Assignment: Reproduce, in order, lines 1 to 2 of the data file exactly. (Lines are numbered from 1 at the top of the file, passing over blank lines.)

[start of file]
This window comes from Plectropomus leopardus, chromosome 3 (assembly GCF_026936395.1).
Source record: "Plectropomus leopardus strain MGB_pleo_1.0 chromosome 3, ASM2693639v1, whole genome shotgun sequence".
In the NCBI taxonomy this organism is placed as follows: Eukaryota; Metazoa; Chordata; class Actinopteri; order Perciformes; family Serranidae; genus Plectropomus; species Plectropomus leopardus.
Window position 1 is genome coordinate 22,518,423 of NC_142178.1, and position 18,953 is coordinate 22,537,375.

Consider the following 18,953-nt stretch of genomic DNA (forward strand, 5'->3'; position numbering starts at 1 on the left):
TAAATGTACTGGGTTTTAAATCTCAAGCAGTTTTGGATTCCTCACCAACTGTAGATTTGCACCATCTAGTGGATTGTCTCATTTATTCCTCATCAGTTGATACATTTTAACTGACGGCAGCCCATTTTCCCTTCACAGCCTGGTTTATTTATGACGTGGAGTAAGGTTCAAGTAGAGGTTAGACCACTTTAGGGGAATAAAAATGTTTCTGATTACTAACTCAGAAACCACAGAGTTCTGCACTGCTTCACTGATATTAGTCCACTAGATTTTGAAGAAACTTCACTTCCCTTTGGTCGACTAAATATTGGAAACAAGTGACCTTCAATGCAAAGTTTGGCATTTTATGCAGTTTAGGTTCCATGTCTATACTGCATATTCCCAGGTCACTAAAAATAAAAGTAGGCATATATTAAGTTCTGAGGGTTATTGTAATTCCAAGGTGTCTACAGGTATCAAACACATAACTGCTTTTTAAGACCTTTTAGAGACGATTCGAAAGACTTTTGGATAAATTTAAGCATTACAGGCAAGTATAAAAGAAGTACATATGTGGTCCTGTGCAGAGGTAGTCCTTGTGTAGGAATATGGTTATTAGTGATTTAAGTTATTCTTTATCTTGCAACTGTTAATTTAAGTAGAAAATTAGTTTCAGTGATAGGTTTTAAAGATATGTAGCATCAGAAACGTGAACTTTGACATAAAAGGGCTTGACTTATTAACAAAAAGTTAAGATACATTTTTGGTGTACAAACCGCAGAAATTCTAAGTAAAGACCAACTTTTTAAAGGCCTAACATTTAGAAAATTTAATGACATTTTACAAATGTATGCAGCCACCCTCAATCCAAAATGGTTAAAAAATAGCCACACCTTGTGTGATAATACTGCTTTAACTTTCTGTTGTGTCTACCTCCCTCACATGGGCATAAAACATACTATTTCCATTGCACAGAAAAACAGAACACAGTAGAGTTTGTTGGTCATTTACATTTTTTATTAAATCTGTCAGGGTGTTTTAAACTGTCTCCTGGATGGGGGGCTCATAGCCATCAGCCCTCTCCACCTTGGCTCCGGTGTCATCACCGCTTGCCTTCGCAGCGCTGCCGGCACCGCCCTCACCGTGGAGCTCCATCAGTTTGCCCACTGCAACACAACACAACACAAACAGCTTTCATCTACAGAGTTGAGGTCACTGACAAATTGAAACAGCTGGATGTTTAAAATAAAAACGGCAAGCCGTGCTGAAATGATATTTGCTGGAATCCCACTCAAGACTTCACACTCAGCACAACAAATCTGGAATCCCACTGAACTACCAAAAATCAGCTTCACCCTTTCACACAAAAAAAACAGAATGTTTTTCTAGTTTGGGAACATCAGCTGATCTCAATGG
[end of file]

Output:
This window comes from Plectropomus leopardus, chromosome 3 (assembly GCF_026936395.1).
Source record: "Plectropomus leopardus strain MGB_pleo_1.0 chromosome 3, ASM2693639v1, whole genome shotgun sequence".